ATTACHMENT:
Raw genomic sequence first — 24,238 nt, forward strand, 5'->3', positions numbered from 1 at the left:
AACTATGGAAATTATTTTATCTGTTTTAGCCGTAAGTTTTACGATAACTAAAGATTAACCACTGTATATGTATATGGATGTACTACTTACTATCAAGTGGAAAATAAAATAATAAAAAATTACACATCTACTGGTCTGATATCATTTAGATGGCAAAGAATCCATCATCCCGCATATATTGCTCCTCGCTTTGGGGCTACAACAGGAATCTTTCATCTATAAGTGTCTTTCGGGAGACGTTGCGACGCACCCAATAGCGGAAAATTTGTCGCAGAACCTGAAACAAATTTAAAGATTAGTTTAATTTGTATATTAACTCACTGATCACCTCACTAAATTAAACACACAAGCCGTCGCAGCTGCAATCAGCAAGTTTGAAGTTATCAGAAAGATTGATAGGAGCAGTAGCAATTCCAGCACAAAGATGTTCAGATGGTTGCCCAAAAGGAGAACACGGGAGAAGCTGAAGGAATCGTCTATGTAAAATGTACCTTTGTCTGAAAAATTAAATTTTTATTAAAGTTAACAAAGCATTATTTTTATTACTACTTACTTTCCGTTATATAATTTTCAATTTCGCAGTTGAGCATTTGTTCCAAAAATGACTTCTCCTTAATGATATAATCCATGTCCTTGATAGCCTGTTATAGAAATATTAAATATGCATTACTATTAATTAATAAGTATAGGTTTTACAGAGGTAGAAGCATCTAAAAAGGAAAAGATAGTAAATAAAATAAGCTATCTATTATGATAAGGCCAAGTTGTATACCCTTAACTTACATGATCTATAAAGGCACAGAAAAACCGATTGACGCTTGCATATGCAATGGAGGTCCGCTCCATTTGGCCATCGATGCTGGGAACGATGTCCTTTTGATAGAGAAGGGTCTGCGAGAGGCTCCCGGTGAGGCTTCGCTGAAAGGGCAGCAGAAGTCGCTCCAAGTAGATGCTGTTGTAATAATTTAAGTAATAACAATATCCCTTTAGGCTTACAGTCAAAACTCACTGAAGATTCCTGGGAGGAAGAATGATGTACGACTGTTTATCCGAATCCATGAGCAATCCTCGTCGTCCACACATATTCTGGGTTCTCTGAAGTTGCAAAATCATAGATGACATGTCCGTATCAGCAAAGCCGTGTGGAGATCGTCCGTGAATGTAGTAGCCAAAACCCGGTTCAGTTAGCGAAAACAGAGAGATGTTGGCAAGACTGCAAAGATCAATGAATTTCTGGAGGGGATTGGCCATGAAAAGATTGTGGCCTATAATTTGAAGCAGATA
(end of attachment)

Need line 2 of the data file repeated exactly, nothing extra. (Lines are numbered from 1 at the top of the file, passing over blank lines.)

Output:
AACTATGGAAATTATTTTATCTGTTTTAGCCGTAAGTTTTACGATAACTAAAGATTAACCACTGTATATGTATATGGATGTACTACTTACTATCAAGTGGAAAATAAAATAATAAAAAATTACACATCTACTGGTCTGATATCATTTAGATGGCAAAGAATCCATCATCCCGCATATATTGCTCCTCGCTTTGGGGCTACAACAGGAATCTTTCATCTATAAGTGTCTTTCGGGAGACGTTGCGACGCACCCAATAGCGGAAAATTTGTCGCAGAACCTGAAACAAATTTAAAGATTAGTTTAATTTGTATATTAACTCACTGATCACCTCACTAAATTAAACACACAAGCCGTCGCAGCTGCAATCAGCAAGTTTGAAGTTATCAGAAAGATTGATAGGAGCAGTAGCAATTCCAGCACAAAGATGTTCAGATGGTTGCCCAAAAGGAGAACACGGGAGAAGCTGAAGGAATCGTCTATGTAAAATGTACCTTTGTCTGAAAAATTAAATTTTTATTAAAGTTAACAAAGCATTATTTTTATTACTACTTACTTTCCGTTATATAATTTTCAATTTCGCAGTTGAGCATTTGTTCCAAAAATGACTTCTCCTTAATGATATAATCCATGTCCTTGATAGCCTGTTATAGAAATATTAAATATGCATTACTATTAATTAATAAGTATAGGTTTTACAGAGGTAGAAGCATCTAAAAAGGAAAAGATAGTAAATAAAATAAGCTATCTATTATGATAAGGCCAAGTTGTATACCCTTAACTTACATGATCTATAAAGGCACAGAAAAACCGATTGACGCTTGCATATGCAATGGAGGTCCGCTCCATTTGGCCATCGATGCTGGGAACGATGTCCTTTTGATAGAGAAGGGTCTGCGAGAGGCTCCCGGTGAGGCTTCGCTGAAAGGGCAGCAGAAGTCGCTCCAAGTAGATGCTGTTGTAATAATTTAAGTAATAACAATATCCCTTTAGGCTTACAGTCAAAACTCACTGAAGATTCCTGGGAGGAAGAATGATGTACGACTGTTTATCCGAATCCATGAGCAATCCTCGTCGTCCACACATATTCTGGGTTCTCTGAAGTTGCAAAATCATAGATGACATGTCCGTATCAGCAAAGCCGTGTGGAGATCGTCCGTGAATGTAGTAGCCAAAACCCGGTTCAGTTAGCGAAAACAGAGAGATGTTGGCAAGACTGCAAAGATCAATGAATTTCTGGAGGGGATTGGCCATGAAAAGATTGTGGCCTATAATTTGAAGCAGATA